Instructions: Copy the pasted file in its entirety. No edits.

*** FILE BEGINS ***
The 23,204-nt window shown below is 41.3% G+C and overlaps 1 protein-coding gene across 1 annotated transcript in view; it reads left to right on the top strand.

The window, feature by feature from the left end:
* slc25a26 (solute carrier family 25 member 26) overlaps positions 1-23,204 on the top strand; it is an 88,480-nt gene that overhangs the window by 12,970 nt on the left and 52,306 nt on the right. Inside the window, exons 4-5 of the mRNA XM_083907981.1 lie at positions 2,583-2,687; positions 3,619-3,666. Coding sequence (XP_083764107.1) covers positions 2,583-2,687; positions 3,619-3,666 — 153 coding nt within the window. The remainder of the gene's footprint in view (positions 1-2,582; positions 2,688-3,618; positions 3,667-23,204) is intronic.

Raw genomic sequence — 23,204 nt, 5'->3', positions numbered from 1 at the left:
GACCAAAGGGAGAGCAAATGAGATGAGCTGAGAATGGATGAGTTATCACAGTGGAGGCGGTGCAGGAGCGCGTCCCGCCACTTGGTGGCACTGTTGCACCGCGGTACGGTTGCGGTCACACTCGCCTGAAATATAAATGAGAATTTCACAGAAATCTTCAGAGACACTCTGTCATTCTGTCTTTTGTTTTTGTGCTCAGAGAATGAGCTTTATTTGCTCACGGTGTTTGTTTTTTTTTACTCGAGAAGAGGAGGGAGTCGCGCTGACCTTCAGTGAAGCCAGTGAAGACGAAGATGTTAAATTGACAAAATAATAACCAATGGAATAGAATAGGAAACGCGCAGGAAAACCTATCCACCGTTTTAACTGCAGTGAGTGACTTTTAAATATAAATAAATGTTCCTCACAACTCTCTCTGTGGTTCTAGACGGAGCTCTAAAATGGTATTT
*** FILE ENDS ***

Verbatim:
The 23,204-nt window shown below is 41.3% G+C and overlaps 1 protein-coding gene across 1 annotated transcript in view; it reads left to right on the top strand.

The window, feature by feature from the left end:
* slc25a26 (solute carrier family 25 member 26) overlaps positions 1-23,204 on the top strand; it is an 88,480-nt gene that overhangs the window by 12,970 nt on the left and 52,306 nt on the right. Inside the window, exons 4-5 of the mRNA XM_083907981.1 lie at positions 2,583-2,687; positions 3,619-3,666. Coding sequence (XP_083764107.1) covers positions 2,583-2,687; positions 3,619-3,666 — 153 coding nt within the window. The remainder of the gene's footprint in view (positions 1-2,582; positions 2,688-3,618; positions 3,667-23,204) is intronic.

Raw genomic sequence — 23,204 nt, 5'->3', positions numbered from 1 at the left:
GACCAAAGGGAGAGCAAATGAGATGAGCTGAGAATGGATGAGTTATCACAGTGGAGGCGGTGCAGGAGCGCGTCCCGCCACTTGGTGGCACTGTTGCACCGCGGTACGGTTGCGGTCACACTCGCCTGAAATATAAATGAGAATTTCACAGAAATCTTCAGAGACACTCTGTCATTCTGTCTTTTGTTTTTGTGCTCAGAGAATGAGCTTTATTTGCTCACGGTGTTTGTTTTTTTTTACTCGAGAAGAGGAGGGAGTCGCGCTGACCTTCAGTGAAGCCAGTGAAGACGAAGATGTTAAATTGACAAAATAATAACCAATGGAATAGAATAGGAAACGCGCAGGAAAACCTATCCACCGTTTTAACTGCAGTGAGTGACTTTTAAATATAAATAAATGTTCCTCACAACTCTCTCTGTGGTTCTAGACGGAGCTCTAAAATGGTATTT